Glebe's Heritage Buildings
Glebe “possesses probably the largest stock of Victorian cottages and terraces, grouped in the same townscape, to be found in Australia. On recognition of its value the National Trust has declared Glebe to be an essential component of the nation’s architectural and historic heritage.”
Built in 1883, the house is the work of Ambrose Thornley jr. and is located in Blackwattle Park overlooking Blackwattle Bay. It is one of the few surviving examples of mid-late Victorian dwellings that characterised Jarrett’s Point on the Blackwattle Bay foreshore.
This handsome villa was the home of Edmund Blacket while he was designing the Great Hall of the University of Sydney. The walls are of handmade bricks, rendered to gve the appearance of stone coursing. It has an attached single-storey verandah of decorative cast iron.
Rozelle Tramway Car Depot was opened in April 1904 with a capacity to house 200 electric tramcars and some 400 personnel. By the 1930s, when Sydney’s tram system was second in size in the British Empire only to London’s, the depot provided services for the Balmain, Leichhardt, Abbotsford, Lilyfield and Birchgrove lines. Glebe Point trams […]
This building was completed in 1874 for William Bull, wheelwright and son of marine in the First Fleet. William Bull died in 1900 and his wife, Catherine died a year later. Hereford House was sold to Alice Goldmsith and her husband William, a butcher, in 1909.
Lyndhurst was designed by John Verge and completed in 1835 for Dr James Bowman, Principal Surgeon of Sydney Hospital and the son-in-law of John Macarthur.
Many people who live in Glebe are familiar with the Old Fire Station at 113 Mitchell St. Its late Victorian architecture makes it a distinctive and well known addition to the heritage streetscapes that characterise Glebe, our 19th century suburb.
Ferdinand Reuss trained as a civil engineer in the British firm of Robert Stevenson (grandfather of Robert Louis Stevenson). After some time in the USA, Reuss came to Australia during the 1851 gold rush, eventually setting up an architecture practice in Sydney.
24 Ferry Road Now almost hidden by trees, Rothwell Lodge is an example of the post-Regency style, with a wide verandah on two sides giving it the air of a country homestead. The house, which was built about 1860, has been restored and is in private ownership.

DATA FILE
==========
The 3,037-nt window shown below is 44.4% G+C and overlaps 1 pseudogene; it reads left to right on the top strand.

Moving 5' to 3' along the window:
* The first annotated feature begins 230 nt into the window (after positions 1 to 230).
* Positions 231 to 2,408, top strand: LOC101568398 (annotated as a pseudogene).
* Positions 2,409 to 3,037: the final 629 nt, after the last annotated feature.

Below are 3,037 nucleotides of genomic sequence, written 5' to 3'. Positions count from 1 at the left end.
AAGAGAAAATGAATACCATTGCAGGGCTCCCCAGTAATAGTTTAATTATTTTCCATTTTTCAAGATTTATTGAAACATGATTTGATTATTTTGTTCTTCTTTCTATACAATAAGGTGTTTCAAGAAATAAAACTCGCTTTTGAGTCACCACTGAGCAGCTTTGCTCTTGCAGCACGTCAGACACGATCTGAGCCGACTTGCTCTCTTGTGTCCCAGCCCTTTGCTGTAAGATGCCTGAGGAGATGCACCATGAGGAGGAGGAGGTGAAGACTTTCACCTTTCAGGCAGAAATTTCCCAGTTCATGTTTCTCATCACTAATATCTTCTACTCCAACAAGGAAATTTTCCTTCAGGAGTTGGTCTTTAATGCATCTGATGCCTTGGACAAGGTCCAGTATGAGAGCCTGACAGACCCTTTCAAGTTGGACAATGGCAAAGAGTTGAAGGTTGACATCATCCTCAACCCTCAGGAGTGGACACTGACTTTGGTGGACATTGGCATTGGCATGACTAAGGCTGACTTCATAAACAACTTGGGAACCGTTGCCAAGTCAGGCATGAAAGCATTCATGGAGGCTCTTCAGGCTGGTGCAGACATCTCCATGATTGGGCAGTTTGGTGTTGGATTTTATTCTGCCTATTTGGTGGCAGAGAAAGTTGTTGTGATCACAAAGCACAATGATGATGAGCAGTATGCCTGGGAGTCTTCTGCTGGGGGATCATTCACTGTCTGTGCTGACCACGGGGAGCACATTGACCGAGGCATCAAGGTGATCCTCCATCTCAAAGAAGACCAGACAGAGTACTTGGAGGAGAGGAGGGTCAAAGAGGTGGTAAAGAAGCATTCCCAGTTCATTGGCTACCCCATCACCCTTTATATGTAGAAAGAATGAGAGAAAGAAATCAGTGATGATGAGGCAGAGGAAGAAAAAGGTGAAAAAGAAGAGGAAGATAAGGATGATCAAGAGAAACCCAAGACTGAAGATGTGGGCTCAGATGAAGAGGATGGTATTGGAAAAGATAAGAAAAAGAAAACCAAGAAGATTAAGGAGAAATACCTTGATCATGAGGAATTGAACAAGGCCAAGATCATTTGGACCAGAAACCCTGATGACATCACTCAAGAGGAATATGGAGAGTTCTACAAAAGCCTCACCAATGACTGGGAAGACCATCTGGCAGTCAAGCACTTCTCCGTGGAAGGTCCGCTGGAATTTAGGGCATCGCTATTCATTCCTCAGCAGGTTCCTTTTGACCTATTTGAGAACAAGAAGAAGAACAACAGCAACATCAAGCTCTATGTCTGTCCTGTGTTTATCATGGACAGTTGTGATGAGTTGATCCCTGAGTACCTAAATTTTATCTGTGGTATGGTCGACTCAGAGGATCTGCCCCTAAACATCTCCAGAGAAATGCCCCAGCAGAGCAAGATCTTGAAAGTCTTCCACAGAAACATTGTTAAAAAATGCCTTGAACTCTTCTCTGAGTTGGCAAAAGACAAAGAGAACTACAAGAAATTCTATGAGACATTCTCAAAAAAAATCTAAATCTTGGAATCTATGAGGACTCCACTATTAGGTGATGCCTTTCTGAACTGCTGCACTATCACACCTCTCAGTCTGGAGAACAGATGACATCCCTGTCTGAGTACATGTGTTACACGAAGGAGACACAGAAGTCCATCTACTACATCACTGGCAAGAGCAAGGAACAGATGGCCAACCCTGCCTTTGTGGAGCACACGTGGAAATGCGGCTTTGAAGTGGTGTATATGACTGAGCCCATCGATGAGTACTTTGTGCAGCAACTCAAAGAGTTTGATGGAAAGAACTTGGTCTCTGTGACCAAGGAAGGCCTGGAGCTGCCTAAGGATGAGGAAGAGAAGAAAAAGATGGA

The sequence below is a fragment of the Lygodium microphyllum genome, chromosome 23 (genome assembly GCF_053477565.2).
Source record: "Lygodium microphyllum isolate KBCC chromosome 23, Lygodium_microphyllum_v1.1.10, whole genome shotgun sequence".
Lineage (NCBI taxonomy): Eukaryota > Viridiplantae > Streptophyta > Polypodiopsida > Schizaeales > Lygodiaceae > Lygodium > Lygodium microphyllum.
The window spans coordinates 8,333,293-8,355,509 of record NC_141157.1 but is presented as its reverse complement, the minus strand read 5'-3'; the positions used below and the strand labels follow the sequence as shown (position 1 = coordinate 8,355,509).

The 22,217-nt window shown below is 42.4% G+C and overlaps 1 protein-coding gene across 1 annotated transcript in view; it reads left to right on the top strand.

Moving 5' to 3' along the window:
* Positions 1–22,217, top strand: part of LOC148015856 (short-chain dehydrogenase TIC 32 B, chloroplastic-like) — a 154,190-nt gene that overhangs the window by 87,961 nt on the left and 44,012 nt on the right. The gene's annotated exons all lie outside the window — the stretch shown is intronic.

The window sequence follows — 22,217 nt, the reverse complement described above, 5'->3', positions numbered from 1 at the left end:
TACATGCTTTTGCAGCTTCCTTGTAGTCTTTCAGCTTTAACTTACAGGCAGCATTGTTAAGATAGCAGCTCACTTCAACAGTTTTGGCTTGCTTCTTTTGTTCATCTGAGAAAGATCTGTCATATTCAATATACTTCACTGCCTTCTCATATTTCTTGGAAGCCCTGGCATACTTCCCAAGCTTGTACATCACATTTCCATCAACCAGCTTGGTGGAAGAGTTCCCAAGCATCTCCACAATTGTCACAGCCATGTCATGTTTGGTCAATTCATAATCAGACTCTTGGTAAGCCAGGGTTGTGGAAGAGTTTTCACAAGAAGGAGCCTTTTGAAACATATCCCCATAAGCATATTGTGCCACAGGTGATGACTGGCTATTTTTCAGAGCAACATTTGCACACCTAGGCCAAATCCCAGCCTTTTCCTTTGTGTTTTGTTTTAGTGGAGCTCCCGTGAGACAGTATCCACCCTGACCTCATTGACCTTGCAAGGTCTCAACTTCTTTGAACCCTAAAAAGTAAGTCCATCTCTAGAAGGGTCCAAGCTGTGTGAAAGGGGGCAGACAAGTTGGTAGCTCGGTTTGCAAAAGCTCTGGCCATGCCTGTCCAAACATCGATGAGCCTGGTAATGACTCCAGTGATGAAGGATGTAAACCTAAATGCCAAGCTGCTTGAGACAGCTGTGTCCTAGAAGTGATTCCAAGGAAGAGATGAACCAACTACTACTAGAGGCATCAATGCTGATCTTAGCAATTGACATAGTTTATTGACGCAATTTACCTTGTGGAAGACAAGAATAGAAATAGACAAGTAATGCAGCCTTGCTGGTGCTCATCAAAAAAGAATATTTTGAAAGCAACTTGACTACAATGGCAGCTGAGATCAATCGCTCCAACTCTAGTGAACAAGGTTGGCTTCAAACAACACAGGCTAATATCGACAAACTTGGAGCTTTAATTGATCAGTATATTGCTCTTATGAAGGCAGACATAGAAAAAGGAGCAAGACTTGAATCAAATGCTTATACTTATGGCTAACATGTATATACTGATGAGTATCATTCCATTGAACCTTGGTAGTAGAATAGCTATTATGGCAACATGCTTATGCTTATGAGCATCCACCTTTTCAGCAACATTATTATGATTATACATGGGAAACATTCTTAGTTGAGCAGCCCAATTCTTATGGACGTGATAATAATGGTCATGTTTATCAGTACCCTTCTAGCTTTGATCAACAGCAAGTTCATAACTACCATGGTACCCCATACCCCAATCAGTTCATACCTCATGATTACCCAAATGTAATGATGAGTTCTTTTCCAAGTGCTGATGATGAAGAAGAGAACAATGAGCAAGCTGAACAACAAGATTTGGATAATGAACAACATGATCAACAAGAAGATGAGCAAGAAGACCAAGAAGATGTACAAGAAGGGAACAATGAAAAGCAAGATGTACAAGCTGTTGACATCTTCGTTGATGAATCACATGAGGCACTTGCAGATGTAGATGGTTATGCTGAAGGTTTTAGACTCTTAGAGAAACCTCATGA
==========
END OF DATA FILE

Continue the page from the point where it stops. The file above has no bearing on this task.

The architect was Edmund Blacket (1817-83). The building was of Early Gothic design and, damaged by fire in 1972, was later demolished (but the sandstone blocks and other features continue to live on as an integral part of our community at 134 Glebe Point Road, Glebe as the Dabar Indian restaurant (formerly Darling Mills Restaurant).
Nestled amongst the Victorian and Federation buildings of Glebe Point is one of Sydney’s oldest temples built by Chinese immigrants from the Kwongtung region. The original groups of trustees purchased the land from the owner for £325 and built their temple two years later. It was funded by immigrants from the Sze Yup area in […]
George Allen (1800-1877) was the first solicitor to be trained in Australia. By 1831 he had acquired 96 acres of Glebe land, which became the Toxteth Estate, and commissioned John Verge to build Toxteth Park. His son, George Wigram Allen (1824-1885) added a third story, tower and ballroom to the original colonial Georgian structure.
Tranby cottage was built in about 1840 prior to the subdivision of the Toxteth Estate. Its low lines and broad proportions make it an interesting example of an early colonial dwelling. George Allen, an influential solicitor and Wesleyan Methodist who became Mayor of Sydney bought the Toxteth Estate and built Toxteth Park in 1831, a grand mansion for his family.
Originally the University Hotel, University Hall is home to students from the nearby University of Sydney. In around 1990 the University Hall was renovated and expanded for use as apartments.
It was Alexander Kethel who subdivided and sold the Benledi Estate on September 29, 1900. Lot 1 of the Benledi Estate is a story the Glebe Society knows well. It is the site of Ben Ledi itself, the house built for Kethel c.1885.
Glebe Town Hall, Old Post Office, Police Station, Fire Station
Oswestry, Lasswade, Hartford, Favo and Gaza House